Swan song for antioxidant supplements?
For the past few years, antioxidant supplements have been experiencing
a steady fall from grace. Once hailed as a cheap and easy way to ward
off chronic diseases, antioxidants such as vitamin C, beta carotene,
and vitamin E haven't panned out as a way to prevent heart disease
In 2003, the federal Agency for Healthcare Research and Quality looked
at the most rigorous studies of three antioxidants — vitamin C,
vitamin E, and coenzyme Q10 — and heart disease. Perhaps a little
smoke, but no fire, the agency concluded.
The American Heart Association's Nutrition Committee set itself much
the same task. It evaluated 15 large trials in which more than 100,000
volunteers didn't know whether they were taking an antioxidant pill or
a placebo. The result of this analysis? No evidence that antioxidant
supplements affect heart disease. The committee's report, published in
the August 3, 2004, issue of Circulation , warns against using
antioxidant pills or potions to ward off heart attacks or heart disease.
These two assessments seem to slam the door on antioxidant supplements.
Yet optimistic presentations made at a three-day symposium on vitamin
E held this May in Boston could represent the proverbial foot in the
What's the real story on antioxidant supplements? The first
question that needs answering is: Where did people first get the delightful
idea that you could take a simple vitamin pill to prevent or treat heart
disease? Let's look at the case of vitamin E.
Over the years, study after study after study has shown that people
who eat plenty of fruits and vegetables are less likely to have heart
disease than people who shy away from these foods. Eager to understand
how fruits and vegetables protect the heart and blood vessels (and other
systems, too), scientists looked for likely suspects. They turned first
to compounds that were abundant in food and easy to identify and extract.
The early list included antioxidants such as vitamin C, beta carotene,
and vitamin E.
The discovery that a chemical reaction akin to rusting, called oxidation,
activated LDL (bad) cholesterol in the body and kicked off the artery-clogging
process of atherosclerosis heightened interest in these vitamins. By
protecting LDL from oxidation, so the thinking went, vitamin E could
block an early event leading to heart disease. Studies in which people
were asked about their dietary habits backed this up, showing that people
who took vitamin E supplements or got plenty of vitamin E from food were
less likely to develop heart disease.
Yet studies testing vitamin E against placebo have been disappointing,
to say the least. In five trials, rates of heart disease and death were
the same for vitamin E and placebo. In three others, vitamin E reduced
nonfatal heart attacks but not deaths. In another, it seemed to counteract
the beneficial effects of a cholesterol-lowering statin.
Why do the results from clinical trials seem to contradict the positive
picture for vitamin E and other antioxidants? There are several reasons.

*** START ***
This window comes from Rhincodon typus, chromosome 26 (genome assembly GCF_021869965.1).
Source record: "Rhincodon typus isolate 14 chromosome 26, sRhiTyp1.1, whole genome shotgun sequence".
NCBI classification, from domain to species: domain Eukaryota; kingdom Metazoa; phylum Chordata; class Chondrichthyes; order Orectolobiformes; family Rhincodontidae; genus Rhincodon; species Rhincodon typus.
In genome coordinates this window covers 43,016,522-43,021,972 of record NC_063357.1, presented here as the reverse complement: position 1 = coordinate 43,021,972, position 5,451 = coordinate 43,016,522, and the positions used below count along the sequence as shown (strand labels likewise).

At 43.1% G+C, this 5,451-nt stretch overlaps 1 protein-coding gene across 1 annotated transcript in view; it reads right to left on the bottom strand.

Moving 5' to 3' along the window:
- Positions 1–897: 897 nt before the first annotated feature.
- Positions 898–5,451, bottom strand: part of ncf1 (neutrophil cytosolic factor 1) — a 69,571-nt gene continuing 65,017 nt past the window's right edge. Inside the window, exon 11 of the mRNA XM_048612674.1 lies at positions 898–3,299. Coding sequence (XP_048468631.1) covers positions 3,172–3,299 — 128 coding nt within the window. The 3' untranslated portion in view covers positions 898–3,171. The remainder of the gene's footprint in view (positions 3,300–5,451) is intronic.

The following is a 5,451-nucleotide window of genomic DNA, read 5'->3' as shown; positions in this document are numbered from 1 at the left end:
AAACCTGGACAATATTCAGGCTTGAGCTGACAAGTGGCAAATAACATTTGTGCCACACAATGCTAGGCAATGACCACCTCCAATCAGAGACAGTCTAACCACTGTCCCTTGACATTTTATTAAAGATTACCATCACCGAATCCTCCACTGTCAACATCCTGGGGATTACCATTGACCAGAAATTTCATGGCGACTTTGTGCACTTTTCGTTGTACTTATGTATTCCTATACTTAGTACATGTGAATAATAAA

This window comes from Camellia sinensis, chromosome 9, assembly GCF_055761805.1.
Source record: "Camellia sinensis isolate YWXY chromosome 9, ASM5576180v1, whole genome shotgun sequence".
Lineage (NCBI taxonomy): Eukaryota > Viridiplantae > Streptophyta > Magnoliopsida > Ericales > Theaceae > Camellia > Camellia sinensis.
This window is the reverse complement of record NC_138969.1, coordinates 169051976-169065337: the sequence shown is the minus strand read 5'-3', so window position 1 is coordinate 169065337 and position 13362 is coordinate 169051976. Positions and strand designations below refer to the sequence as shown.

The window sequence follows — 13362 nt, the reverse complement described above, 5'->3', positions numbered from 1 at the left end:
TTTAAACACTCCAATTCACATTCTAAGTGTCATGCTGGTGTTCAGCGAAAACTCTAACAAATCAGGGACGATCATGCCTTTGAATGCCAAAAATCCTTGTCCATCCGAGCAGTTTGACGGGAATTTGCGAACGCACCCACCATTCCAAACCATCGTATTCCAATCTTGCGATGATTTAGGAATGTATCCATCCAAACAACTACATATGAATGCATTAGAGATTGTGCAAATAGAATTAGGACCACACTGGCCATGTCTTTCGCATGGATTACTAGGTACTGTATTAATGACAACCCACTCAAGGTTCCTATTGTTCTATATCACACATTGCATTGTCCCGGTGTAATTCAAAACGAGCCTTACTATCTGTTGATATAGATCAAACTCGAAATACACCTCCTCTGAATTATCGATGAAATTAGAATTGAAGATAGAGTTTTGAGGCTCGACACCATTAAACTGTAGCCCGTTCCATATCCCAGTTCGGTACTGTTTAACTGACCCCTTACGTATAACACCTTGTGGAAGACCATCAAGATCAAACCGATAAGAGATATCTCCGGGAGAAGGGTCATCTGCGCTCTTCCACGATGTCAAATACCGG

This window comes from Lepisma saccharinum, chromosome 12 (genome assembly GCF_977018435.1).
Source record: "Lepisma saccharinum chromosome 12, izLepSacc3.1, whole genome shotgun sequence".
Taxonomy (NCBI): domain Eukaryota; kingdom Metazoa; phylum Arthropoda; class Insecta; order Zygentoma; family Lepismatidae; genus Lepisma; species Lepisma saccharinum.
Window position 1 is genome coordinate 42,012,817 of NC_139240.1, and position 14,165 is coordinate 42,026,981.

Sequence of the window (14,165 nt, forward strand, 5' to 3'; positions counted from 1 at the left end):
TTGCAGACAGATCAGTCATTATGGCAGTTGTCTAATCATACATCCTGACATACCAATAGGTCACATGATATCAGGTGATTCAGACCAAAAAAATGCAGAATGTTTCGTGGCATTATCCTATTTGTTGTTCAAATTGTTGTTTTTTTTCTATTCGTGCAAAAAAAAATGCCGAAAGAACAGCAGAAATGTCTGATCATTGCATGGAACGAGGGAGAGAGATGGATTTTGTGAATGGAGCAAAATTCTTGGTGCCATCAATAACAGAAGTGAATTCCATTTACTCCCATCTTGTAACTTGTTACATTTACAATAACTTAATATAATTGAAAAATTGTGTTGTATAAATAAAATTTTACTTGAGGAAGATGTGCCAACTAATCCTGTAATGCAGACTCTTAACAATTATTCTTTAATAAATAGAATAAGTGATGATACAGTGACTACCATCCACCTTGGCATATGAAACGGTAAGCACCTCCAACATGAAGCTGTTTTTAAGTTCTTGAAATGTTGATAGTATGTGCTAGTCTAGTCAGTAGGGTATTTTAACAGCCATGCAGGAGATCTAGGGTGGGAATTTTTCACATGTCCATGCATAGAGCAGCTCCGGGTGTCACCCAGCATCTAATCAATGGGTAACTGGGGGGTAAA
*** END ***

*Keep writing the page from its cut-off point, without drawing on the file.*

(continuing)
People who choose to take vitamin E or eat foods rich in it could also
do other healthy things, like maintain a healthy weight or get more exercise,
and it may be that these other factors offer protection against heart
disease. It is also possible that randomized trials are too short, and
that it takes more than a few years to see what antioxidants can do.
Plus, many of the vitamin E trials included people who already had heart
disease, and it could be that antioxidants have no effect once arteries
are already pocked with cholesterol-filled plaque, but may work earlier
in life. Or maybe single antioxidants, or even combinations of them,
aren't what we really need.
We tend to think of antioxidants as interchangeable. That's misleading.
Each antioxidant has a unique set of chemical behaviors and biological
properties. They work together as parts of an elaborate network, with
each different substance (or family of substances) playing a slightly
different role. No single antioxidant can do the work of the whole crowd.
And it may be that taking too much of any one could throw the network
At the vitamin E symposium in Boston, researchers described what this
vitamin can do in laboratory studies: It acts as an anti-inflammatory
agent and prevents platelets from clumping, much as aspirin does; it
boosts production of nitric oxide, a substance that keeps blood vessels
healthy and relaxed; it affects the activity of some genes; and it influences
the production of cell-signaling molecules. But no one knows just what
it does in our bodies, how much we really need, or in what form we should
Natural vitamin E is an amalgamation of eight different substances:
four tocopherols (alpha, beta, gamma, and delta) and four tocotrienols
(also alpha, beta, gamma, and delta). Vitamin supplements contain all
or mostly alpha tocopherol, yet research on gamma tocopherol suggests
it — and the other six components — might also be important
for fighting disease.
We'll keep you posted on that. In the meantime, it's best to get your vitamin
E and other antioxidants the old-fashioned way, from fruits, vegetables,
whole grains, nuts, and oils made from corn, soybeans, or peanuts.
December 2004 Update
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